Llarks / “What We Find Now”

Rehashing Chris Jeely’s resume would take an entire paragraph, but I first heard his music via selections of Accelera Deck’s Narcotic Beats on Epitonic in 1999 (which officially stopped existing this year), and I’ve followed his evolution through any number of sub-genres since then. He’s no less prolific with his latest nom de plume, Llarks (2018 LP Like a Daydream was preceded by the Metallic Summer Sea EP), but there’s a calmness and serenity to ambient compositions like “What We Find Now” that feels like the long-deserved resolution to an often-restless creative journey. My immediate point of comparison is Eno’s Apollo: Atmospheres and Soundtracks, which are lofty heights indeed.




Midwife / “Forever”

Madeline Johnston followed up Midwife’s excellent 2017 LP Like Author, Like Daughter with the four-song Prayer Hands cassette, a slow drip of morphine for the bedridden. These lugubrious tracks would make perfect sense on Kranky Records, recalling the label’s “Going Nowhere Slow” t-shirt. You could peel away gossamer layers of fuzz for hours without reaching Johnston’s unaltered vocal tracks, and yet there’s still a clear emotional impact to lyrics like “I want to feel / Forever / I don’t know / I don’t know how” drifting in the ether.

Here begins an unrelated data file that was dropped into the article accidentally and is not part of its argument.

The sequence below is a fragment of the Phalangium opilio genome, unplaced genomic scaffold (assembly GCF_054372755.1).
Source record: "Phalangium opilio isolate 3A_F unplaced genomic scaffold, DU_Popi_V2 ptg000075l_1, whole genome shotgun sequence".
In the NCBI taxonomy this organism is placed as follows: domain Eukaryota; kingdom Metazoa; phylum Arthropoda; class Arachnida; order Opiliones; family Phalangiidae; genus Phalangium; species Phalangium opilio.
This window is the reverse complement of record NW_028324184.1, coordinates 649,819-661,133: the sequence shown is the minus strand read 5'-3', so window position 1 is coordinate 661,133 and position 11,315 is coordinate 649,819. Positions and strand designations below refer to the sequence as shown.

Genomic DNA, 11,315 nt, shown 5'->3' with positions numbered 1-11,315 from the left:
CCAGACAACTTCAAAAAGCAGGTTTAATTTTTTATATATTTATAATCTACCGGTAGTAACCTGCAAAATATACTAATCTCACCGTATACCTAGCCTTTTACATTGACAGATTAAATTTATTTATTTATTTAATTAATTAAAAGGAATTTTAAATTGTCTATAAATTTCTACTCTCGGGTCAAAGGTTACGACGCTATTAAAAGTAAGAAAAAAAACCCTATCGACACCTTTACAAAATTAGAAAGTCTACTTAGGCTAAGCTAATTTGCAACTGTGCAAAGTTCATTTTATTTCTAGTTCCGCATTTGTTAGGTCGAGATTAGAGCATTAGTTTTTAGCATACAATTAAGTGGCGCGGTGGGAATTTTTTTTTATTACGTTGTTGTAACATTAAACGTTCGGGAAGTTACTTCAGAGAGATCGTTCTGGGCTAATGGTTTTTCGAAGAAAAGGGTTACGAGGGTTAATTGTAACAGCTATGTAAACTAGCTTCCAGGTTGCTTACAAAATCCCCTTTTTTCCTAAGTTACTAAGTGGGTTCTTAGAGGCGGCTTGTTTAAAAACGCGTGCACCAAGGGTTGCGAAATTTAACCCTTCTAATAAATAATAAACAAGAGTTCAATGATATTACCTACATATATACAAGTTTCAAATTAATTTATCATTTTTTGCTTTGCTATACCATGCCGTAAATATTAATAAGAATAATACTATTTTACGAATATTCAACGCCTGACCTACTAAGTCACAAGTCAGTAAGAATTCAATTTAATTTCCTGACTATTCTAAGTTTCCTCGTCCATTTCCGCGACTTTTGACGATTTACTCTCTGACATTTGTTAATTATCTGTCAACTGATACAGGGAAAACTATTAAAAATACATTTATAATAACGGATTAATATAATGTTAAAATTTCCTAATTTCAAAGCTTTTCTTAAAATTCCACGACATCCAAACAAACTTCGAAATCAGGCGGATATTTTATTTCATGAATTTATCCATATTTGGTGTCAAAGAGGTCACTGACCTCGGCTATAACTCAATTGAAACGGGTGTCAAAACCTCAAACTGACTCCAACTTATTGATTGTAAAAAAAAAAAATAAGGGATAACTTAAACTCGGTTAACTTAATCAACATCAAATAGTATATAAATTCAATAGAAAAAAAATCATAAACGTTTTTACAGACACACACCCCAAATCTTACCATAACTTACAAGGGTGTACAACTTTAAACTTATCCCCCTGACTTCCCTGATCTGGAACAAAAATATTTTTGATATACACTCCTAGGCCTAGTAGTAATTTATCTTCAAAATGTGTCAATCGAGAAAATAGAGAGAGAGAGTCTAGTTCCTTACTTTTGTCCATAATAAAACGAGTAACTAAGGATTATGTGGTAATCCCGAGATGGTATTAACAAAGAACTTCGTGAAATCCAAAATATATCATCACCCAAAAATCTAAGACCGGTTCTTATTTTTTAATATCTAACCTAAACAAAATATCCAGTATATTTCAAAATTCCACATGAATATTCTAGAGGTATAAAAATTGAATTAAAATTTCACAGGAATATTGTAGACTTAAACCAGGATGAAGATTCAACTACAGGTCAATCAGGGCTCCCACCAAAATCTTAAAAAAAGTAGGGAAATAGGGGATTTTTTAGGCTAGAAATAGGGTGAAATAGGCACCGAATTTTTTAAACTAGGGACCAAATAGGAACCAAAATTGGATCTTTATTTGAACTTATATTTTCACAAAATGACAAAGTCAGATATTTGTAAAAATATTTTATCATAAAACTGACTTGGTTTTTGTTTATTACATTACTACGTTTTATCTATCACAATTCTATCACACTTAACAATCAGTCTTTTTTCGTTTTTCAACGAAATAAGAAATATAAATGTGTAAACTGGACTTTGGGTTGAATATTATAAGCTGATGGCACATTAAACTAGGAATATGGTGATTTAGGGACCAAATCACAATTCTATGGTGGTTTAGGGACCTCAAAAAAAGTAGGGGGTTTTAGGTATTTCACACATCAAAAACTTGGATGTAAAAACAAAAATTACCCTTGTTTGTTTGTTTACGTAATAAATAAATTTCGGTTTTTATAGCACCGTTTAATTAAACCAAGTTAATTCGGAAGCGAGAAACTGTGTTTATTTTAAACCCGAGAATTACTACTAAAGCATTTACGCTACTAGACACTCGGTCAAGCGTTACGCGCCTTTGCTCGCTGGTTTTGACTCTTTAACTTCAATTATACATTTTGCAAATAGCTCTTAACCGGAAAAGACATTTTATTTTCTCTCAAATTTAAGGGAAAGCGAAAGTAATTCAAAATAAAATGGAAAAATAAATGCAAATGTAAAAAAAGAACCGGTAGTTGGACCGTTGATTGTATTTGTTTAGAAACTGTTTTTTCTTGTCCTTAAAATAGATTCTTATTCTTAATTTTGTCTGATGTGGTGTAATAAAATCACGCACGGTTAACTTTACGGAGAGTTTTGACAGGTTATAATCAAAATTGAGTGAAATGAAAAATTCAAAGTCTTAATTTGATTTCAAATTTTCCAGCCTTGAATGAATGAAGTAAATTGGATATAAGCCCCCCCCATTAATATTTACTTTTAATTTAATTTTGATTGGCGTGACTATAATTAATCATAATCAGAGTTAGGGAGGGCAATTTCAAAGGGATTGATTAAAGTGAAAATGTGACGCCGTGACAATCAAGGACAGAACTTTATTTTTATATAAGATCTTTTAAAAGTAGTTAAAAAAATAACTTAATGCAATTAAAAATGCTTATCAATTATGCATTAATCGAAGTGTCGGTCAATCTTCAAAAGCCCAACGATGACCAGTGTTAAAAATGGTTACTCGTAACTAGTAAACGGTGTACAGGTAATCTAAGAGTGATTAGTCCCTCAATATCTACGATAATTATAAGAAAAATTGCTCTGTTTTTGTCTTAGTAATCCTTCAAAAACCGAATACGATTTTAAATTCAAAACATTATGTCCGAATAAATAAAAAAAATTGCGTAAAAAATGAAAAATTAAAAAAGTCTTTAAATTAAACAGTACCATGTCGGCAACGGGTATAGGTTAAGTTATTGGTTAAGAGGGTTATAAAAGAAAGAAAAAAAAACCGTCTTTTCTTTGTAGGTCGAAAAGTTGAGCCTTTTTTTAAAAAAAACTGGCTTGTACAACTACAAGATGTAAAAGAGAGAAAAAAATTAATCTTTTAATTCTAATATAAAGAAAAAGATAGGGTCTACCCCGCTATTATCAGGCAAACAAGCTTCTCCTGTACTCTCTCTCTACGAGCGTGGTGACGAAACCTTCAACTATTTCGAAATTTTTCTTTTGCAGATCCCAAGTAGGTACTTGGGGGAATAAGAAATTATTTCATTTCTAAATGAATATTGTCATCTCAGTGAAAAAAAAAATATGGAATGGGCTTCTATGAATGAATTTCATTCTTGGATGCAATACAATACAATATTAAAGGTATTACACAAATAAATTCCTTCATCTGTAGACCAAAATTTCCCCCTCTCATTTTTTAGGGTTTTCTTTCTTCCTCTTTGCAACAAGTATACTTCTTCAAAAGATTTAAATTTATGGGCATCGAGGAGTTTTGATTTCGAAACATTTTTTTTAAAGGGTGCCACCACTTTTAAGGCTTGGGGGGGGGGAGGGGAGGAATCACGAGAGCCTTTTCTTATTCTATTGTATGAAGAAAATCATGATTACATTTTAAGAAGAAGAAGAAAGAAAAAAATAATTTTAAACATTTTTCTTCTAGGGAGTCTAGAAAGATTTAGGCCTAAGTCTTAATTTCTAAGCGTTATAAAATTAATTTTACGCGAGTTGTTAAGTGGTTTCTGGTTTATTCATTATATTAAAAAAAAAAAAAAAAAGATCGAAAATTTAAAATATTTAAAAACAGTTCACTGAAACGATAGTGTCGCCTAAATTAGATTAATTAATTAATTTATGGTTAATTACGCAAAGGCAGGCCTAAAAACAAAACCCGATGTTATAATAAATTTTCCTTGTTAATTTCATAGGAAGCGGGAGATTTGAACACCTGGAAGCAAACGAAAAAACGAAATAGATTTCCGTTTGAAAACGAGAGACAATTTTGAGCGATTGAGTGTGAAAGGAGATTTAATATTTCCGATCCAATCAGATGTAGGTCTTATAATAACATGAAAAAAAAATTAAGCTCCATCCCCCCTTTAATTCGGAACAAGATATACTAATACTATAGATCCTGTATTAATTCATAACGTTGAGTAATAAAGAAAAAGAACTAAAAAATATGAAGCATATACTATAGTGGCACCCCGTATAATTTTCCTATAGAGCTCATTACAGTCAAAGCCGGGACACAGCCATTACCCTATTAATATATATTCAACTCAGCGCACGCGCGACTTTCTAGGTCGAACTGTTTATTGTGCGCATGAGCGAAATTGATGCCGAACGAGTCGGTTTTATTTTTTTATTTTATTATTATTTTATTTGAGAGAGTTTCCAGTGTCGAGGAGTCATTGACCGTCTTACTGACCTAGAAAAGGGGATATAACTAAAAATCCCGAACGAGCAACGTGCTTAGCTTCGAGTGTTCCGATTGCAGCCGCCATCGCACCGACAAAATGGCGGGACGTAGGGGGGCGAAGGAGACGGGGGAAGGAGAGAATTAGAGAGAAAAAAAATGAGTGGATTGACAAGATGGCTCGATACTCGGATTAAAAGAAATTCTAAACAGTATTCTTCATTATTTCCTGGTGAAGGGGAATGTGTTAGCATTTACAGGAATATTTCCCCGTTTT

Mogwai / “Donuts”

I’ve been a Mogwai fan for more than 20 years now, so please recognize the restraint needed to stop myself from nudging their soundtrack for the sci-fi movie Kin (which I still haven’t seen) into my top albums list by default. It’s not undeserving of praise, mind you—like 99% of Mogwai’s material, it is extremely listenable, and the final third comprised of moody post-rock explorations “Guns Down” and “Kin” and the up-tempo vocal number “We’re Not Done” is excellent—but on the whole, I prefer last year’s superb Every Country’s Sun. The highlight of the soundtrack comes at its midpoint, with the slowly pulsing synths of “Donuts” evolving into a neon-lit, mid-tempo stomp. It absolutely deserves inclusion on the next update of the six-LP best-of compilation Central Belters (which is now one proper LP and three soundtracks out of date).




Protomartyr / “Wheel of Fortune”

2017’s Relatives in Descent remains in regular rotation, but Protomartyr supplemented that tower-crashing achievement with the four-song Consolation EP. Vocalist Joe Casey is accompanied by The Breeders’ Kelley Deal (an arrangement that previously produced the superlative “Blues Festival”), and “I decide who lives and who dies!” is a chilling refrain for the pulse-of-a-nation-that’s-bleeding-out primacy of “Wheel of Fortune.” Every line cuts deep—“Wrath for sale and it is always Christmas,” “Your time is coming / That is our promise / If you’re not around your children will do,” “A man with a gun and a deluded sense of purpose / A good guy with a gun who missed”—but the wounded desperation of the song’s closing passage is truly haunting: “If you ever smile on me / Please let it be now / I wonder if you’ll fool me this time.”